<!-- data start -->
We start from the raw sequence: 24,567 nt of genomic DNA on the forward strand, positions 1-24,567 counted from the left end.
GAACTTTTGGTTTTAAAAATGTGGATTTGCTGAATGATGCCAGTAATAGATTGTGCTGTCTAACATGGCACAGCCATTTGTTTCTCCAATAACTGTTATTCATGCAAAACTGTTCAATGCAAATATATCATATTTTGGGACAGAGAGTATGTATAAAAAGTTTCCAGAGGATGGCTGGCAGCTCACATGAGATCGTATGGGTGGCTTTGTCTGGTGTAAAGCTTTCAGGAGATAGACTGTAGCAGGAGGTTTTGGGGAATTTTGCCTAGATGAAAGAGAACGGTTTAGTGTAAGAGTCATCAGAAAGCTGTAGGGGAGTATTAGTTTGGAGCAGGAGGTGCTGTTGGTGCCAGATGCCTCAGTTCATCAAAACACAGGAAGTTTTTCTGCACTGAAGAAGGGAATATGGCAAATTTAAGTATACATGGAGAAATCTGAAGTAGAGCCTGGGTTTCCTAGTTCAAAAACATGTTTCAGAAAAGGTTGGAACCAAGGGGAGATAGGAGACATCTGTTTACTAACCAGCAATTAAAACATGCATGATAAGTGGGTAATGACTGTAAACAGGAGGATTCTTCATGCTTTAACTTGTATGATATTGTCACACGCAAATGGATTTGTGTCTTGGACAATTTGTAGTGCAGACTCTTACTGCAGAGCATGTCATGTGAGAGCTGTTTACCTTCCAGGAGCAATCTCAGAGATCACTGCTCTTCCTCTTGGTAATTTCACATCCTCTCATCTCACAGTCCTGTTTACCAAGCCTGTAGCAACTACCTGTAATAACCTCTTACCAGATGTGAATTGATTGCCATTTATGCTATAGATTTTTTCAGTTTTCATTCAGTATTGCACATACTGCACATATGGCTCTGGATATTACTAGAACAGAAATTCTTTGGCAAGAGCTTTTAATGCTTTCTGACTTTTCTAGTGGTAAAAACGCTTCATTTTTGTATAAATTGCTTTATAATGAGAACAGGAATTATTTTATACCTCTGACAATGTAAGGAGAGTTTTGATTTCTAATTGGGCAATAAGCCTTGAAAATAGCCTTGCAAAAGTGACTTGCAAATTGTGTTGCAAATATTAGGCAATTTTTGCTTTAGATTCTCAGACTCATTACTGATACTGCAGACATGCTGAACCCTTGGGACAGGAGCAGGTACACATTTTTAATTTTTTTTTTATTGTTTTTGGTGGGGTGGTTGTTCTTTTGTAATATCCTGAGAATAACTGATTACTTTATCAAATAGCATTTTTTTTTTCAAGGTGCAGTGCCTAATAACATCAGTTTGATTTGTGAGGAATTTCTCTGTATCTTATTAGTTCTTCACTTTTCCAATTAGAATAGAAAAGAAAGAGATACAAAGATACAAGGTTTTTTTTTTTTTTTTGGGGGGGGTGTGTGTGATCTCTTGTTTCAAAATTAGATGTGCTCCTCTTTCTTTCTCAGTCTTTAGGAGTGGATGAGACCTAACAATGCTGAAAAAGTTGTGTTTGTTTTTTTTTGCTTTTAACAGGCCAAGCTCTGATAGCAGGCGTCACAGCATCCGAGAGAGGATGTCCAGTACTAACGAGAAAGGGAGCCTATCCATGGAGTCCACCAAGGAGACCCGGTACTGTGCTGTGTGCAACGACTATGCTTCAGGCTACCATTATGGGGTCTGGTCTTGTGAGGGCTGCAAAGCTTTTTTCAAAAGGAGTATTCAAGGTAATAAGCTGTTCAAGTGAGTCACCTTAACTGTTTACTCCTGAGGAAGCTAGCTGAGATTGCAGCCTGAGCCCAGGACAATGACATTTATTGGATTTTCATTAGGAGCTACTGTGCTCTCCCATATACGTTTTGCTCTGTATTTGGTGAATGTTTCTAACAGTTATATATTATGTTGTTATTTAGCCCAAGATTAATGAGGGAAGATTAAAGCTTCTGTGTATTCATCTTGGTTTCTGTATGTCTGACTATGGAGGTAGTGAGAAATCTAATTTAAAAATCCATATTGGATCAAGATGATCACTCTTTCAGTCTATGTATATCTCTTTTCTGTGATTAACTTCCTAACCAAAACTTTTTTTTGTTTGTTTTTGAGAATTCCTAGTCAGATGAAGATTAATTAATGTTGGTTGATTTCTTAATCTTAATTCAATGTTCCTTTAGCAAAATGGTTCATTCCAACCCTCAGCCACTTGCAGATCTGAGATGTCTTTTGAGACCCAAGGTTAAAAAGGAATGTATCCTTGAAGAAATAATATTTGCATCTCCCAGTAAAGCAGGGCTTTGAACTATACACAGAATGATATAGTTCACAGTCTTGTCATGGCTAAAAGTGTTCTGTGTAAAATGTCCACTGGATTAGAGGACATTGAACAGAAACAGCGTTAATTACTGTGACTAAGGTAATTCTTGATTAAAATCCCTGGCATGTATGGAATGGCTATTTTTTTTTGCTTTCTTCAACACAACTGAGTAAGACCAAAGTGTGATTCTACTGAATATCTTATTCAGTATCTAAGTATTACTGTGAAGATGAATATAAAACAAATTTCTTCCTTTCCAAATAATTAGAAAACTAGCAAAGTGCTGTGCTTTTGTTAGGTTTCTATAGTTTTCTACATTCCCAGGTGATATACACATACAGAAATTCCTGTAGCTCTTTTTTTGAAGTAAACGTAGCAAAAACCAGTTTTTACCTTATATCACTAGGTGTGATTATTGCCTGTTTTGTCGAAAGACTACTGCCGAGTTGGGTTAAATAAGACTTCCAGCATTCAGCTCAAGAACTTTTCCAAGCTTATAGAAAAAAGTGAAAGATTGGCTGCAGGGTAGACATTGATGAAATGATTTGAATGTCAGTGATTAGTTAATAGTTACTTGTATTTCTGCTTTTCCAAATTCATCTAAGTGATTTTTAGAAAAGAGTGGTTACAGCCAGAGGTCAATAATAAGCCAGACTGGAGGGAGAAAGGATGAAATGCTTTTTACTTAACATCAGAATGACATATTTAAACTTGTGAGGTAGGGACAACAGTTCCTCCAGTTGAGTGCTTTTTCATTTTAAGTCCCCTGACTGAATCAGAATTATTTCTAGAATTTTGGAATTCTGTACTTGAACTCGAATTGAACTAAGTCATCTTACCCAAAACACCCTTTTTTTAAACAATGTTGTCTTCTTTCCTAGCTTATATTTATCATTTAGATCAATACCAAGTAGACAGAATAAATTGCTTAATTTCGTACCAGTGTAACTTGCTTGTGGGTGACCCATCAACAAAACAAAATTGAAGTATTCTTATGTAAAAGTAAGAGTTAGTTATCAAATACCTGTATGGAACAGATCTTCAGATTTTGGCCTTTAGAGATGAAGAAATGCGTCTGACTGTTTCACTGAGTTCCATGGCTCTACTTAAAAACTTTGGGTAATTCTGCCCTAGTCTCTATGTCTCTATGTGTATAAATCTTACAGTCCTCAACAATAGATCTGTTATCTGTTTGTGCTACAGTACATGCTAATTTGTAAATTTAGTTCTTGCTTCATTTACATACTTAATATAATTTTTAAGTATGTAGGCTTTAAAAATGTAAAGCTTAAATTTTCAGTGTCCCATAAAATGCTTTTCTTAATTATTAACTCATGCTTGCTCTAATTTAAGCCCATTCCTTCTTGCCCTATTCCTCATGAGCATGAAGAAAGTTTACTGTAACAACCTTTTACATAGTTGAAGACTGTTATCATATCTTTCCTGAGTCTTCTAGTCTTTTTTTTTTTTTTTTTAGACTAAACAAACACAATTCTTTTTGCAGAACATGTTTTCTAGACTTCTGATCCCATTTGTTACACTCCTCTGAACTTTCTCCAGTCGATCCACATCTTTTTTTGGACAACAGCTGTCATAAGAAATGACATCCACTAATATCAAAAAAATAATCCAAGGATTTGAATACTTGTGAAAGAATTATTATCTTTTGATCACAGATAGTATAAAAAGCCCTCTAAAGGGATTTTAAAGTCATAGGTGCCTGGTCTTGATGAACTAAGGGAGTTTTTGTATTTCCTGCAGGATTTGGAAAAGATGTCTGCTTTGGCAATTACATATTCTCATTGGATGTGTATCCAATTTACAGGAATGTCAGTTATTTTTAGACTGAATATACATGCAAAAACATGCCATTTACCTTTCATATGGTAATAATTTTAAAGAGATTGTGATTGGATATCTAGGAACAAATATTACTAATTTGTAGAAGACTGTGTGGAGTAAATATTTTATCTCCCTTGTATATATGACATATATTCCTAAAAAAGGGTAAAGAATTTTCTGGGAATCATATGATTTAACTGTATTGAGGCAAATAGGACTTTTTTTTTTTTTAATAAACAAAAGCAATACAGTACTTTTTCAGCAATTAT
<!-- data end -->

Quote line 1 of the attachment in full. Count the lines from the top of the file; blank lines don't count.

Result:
We start from the raw sequence: 24,567 nt of genomic DNA on the forward strand, positions 1-24,567 counted from the left end.